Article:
Djokovic fired up to recapture Davis Cup glory

BELGRADE Thu Sep 12, 2013 10:03am EDT

Novak Djokovic of Serbia pauses during a break in play against Stanislas Wawrinka of Switzerland during their men's semi-final match at the U.S. Open tennis championships in New York September 7, 2013. REUTERS/Adam Hunger

Novak Djokovic of Serbia pauses during a break in play against Stanislas Wawrinka of Switzerland during their men's semi-final match at the U.S. Open tennis championships in New York September 7, 2013.

Credit: Reuters/Adam Hunger

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BELGRADE (Reuters) - Winning the 2010 Davis Cup for Serbia proved the launch pad for Novak Djokovic to reach the top of the men's game and the 26-year-old hopes another epic run will have a similar effect.

Looking upbeat and raring to go just a few days after a crushing U.S. Open defeat by Rafael Nadal, Djokovic was named to play singles on the opening day of the semi-final against Canada in the cavernous Belgrade Arena.

Any fatigue from his New York battles and the long-haul flight home will be soothed by the prospect of playing in front of the partisan home crowd, the world number one said.

"I am tired and jet-lagged but also as inspired and motivated as ever to play for my country," Djokovic told a news conference after Thursday's draw which pitted him against Vasek Pospisil in Friday's opening singles rubber.

"It's not the first time I've had only two days to recuperate for a Davis Cup tie after the U.S. Open and the fact that we will be playing at home for the first time in two years will galvanize us to perform.

"The 2010 triumph was a stepping stone for all of us in terms of our individual careers and that's why we are really looking forward to it."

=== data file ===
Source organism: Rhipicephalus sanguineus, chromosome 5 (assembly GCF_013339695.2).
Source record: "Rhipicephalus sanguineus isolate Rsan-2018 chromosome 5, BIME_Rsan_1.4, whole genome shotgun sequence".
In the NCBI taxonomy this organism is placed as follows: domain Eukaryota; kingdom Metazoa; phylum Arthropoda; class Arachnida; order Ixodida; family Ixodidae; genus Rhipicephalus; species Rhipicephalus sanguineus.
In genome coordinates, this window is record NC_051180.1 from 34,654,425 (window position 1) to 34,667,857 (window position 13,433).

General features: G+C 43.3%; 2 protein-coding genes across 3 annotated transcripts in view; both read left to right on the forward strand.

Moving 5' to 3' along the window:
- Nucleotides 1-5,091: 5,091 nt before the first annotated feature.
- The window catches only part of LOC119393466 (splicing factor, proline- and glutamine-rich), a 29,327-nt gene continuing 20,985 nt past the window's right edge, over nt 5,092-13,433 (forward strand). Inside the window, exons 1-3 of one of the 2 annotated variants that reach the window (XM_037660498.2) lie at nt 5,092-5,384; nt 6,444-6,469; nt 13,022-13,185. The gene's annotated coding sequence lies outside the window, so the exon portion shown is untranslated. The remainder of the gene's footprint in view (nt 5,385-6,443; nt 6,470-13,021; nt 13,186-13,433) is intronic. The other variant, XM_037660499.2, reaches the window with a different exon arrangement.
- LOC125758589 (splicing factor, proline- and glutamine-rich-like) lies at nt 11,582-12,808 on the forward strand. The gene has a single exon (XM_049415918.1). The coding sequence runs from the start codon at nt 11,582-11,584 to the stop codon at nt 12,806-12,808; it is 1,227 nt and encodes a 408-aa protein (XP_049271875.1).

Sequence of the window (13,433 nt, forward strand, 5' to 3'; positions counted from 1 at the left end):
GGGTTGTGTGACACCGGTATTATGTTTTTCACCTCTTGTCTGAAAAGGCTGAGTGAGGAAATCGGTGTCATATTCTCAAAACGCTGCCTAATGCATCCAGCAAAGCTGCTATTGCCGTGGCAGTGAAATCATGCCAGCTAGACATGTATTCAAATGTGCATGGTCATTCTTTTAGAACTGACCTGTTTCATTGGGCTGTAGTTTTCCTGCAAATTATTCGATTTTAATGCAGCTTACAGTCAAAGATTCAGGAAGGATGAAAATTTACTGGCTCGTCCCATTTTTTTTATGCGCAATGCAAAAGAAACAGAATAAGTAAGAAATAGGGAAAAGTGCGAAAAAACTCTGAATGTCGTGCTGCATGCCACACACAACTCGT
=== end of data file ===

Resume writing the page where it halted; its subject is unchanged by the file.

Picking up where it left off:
Following their epic 3-2 win over France in the 2010 final, which produced a soccer-like atmosphere in a jam-packed arena, Serbia suffered their first loss at the venue in the 2011 semis.

An ailing Djokovic, who was nursing a ribcage injury, retired against Juan Martin del Potro in the reverse singles, handing Argentina an unassailable 3-1 lead as he collapsed to the ground in anguish.

It was an anti-climax to his memorable U.S. Open final win against Nadal that season, the most successful in the Serb's career as he also claimed the Australian Open and Wimbledon to go with a myriad of Masters Series titles.

"I am fit this time and I don't think adapting to red clay will be a problem because I've done it before," he said of the specially-prepared clay surface.

"Canada are a very strong team but our home fans can help us prevail in what promises to be a delicately balanced tie."

Janko Tipsarevic has returned to the Serbian squad after a 16-month absence and faces big-serving Milos Raonic in Friday's second singles rubber.

Nenad Zimonjic and Ilija Bozoljac play Belgrade-born Daniel Nestor and Vasek Pospisil in Saturday's doubles, while Djokovic locks horns with world No. 11 Raonic and Tipsarevic clashes with Pospisil in Sunday's reverse singles.

Nestor, Zimonjic's former doubles partner on the ATP Tour, said he expected no empathy from a raucous Belgrade crowd although he called his birthplace "a home away from home."

"Will they take it easy on me? Maybe they will early on but if Serbia find themselves on the receiving end they will do what they have to in order to help the home team win," he said.

Frank Dancevic, the other player in Canada's squad, also has Serbian roots and added: "I always felt very welcome here and it's great knowing the city and where to go to have a Serbian burger."

The winners of the tie will face either holders the Czech Republic or Argentina in the final.

(Editing by Martyn Herman)

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